VLRC’s O&M specialists, like Rankin, strive to help their clients gradually return to independence and restore their quality of life. “It is why I feel like we have the best job in the world,” Rankin expressed.

Navigating an Independent Lifestyle with Tools and Techniques

O&M specialists often collaborate with Certified Low Vision Therapists (CLVT) to address specific challenges related to contrast sensitivity, difficulty identifying objects, and decreased peripheral fields caused by conditions like glaucoma.

“It’s about restoring confidence and independence,” said Evaleen Baker, a CVLT with VLRC who has over 20 years of experience.

Glaucoma can cause a decrease in peripheral fields. Surprisingly, this can make larger objects more difficult to see than smaller objects. Also, with glaucoma, it is common for people to lose their ability to perceive sharp and clear outlines of very small objects and to have difficulty identifying objects when they are in a similar background.

“This can affect day-to-day activities,” Baker explained, “like pouring a cup of black coffee into a black mug or identifying terrain changes when walking outdoors.”

As a CLVT, Baker educates her clients regarding their eye condition diagnosis. She takes the time to explain the functional implications of an eye condition such as glaucoma and the importance of complying with their eyecare practitioner’s orders for taking eye drops to control intraocular pressure. During a functional performance assessment, the client shares their goals with Baker, and together, they review optical and non-optical aids. She will discuss with the client how to work with their remaining vision using compensatory scanning skills, task lighting, and filters. Filters are beneficial for identifying outdoor terrain changes and improving depth perception for safe mobility.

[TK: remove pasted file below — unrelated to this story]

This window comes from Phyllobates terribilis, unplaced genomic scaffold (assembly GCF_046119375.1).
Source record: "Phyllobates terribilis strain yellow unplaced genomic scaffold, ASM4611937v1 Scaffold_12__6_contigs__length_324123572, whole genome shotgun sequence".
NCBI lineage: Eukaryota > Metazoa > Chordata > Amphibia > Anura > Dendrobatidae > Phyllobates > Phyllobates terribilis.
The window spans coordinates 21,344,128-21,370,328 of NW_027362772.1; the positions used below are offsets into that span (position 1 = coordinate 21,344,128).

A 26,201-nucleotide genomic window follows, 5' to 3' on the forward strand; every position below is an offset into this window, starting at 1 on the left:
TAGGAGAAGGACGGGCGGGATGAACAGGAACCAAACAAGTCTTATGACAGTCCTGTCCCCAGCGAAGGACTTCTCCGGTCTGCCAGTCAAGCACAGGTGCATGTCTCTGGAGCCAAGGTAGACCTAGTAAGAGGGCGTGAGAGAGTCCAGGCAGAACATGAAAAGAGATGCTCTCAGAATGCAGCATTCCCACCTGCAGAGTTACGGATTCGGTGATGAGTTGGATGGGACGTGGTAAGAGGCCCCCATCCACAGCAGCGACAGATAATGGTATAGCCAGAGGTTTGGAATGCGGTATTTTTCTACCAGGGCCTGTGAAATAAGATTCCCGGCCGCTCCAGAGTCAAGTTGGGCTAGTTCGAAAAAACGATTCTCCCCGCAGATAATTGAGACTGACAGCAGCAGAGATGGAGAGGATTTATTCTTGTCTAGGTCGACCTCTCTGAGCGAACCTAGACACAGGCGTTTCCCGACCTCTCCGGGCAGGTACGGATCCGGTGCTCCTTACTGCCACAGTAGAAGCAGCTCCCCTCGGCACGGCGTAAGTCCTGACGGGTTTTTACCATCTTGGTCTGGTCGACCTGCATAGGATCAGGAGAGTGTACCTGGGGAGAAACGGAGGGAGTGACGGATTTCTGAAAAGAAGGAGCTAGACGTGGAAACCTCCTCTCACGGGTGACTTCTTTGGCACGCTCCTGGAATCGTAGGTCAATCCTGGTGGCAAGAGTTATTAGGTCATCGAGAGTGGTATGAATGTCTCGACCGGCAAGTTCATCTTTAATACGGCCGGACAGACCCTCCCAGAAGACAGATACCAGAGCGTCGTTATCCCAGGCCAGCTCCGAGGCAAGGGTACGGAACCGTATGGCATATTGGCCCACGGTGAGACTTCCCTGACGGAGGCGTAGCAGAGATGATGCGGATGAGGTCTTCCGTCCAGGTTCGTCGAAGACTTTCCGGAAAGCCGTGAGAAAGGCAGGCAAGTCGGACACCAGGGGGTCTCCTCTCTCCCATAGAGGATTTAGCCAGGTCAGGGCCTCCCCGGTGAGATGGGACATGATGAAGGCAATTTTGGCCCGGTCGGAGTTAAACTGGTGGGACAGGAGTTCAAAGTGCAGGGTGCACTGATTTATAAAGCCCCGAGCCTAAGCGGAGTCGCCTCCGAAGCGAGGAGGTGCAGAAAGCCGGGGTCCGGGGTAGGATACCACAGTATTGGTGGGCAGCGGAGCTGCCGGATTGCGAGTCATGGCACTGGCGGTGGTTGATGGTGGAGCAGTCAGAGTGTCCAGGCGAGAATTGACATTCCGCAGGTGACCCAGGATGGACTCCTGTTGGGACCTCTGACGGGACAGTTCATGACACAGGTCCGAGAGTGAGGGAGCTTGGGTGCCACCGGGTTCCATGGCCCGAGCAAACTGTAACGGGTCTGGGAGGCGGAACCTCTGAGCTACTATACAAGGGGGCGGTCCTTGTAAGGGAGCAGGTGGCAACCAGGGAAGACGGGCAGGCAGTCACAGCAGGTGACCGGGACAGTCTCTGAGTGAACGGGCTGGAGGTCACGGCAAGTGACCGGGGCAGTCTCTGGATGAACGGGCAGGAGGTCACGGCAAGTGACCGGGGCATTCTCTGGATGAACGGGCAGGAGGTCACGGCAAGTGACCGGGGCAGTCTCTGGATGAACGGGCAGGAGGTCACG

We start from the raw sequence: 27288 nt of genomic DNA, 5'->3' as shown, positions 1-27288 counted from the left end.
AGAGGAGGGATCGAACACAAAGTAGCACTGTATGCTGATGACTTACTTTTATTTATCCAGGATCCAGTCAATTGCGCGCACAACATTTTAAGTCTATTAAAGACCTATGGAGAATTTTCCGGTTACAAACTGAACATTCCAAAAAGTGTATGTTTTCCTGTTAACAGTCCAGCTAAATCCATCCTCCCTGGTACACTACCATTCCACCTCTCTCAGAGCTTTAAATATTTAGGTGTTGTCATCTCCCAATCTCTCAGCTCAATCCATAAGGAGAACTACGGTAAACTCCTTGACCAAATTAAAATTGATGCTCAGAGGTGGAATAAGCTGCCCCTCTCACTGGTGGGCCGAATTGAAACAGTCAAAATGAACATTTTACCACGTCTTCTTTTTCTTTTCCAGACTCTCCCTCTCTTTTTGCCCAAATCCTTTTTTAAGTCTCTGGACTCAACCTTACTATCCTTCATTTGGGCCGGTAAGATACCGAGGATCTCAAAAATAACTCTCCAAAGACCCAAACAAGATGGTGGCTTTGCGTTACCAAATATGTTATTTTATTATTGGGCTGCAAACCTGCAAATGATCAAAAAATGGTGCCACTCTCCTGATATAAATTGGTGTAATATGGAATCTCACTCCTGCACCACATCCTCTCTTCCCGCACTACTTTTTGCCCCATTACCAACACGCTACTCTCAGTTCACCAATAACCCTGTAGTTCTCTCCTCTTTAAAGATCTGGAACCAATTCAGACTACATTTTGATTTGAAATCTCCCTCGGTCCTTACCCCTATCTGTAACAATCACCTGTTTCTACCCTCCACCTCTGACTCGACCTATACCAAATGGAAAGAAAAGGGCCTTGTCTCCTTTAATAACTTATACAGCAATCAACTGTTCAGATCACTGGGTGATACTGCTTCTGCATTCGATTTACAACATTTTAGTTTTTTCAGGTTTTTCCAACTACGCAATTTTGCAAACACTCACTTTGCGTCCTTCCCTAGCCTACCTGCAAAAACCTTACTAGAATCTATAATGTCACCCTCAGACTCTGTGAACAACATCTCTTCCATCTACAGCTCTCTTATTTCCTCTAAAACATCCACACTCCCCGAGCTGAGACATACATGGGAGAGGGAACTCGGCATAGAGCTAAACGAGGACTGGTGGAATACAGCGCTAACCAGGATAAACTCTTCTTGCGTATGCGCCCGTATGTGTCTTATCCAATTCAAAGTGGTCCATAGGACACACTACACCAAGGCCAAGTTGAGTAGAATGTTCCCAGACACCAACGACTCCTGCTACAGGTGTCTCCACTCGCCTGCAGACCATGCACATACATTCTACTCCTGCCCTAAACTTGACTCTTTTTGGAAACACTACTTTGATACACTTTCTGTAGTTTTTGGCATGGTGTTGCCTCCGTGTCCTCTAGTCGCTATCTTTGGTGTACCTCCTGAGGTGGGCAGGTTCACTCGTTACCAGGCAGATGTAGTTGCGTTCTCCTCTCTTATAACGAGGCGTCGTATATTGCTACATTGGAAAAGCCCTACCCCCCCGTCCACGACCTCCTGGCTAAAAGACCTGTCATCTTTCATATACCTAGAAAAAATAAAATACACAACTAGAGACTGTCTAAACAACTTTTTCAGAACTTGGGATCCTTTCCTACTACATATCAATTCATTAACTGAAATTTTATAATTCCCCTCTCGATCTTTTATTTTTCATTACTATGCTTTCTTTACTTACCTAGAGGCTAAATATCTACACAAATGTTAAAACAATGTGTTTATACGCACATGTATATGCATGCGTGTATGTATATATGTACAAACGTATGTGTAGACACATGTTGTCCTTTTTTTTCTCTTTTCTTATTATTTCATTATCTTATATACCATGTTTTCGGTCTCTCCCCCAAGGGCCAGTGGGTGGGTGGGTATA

“I help my clients determine which colour-tinted sunglasses and/or filter to use, depending on their needs,” Baker explained, “some tints can enhance vision and colour, and some can distort them. For instance, yellow filters increase contrast and can make objects appear sharper both indoors and outdoors.”

The collaborative efforts of VLRC’s dedicated professionals empower individuals with glaucoma to overcome the challenges posed by vision loss. Through comprehensive rehabilitation services, from mobility training to low vision therapy, the organization guides its clients on a transformative journey toward renewed independence and a fulfilling quality of life. The stories of triumph, like that of Mark Rankin’s client returning to the gym, exemplify the profound impact that vision rehabilitation can have on regaining confidence and embracing life after vision loss. As VLRC continues its mission, its commitment to restoring sight and hope remains unwavering.

This feature is brought to you by Vision Loss Rehabilitation Canada, a non-profit healthcare organization providing rehabilitation services for individuals living with blindness and vision loss. In alignment with the magazine’s focus on glaucoma and white cane awareness, Vision Loss Rehabilitation Canada is committed to raising awareness and empowering individuals to lead fulfilling, independent lives despite the challenges of vision loss.

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Vision Loss Rehabilitation Canada (VLRC) is a not-for-profit national healthcare organization and the leading provider of rehabilitation therapy and healthcare services for individuals with vision loss.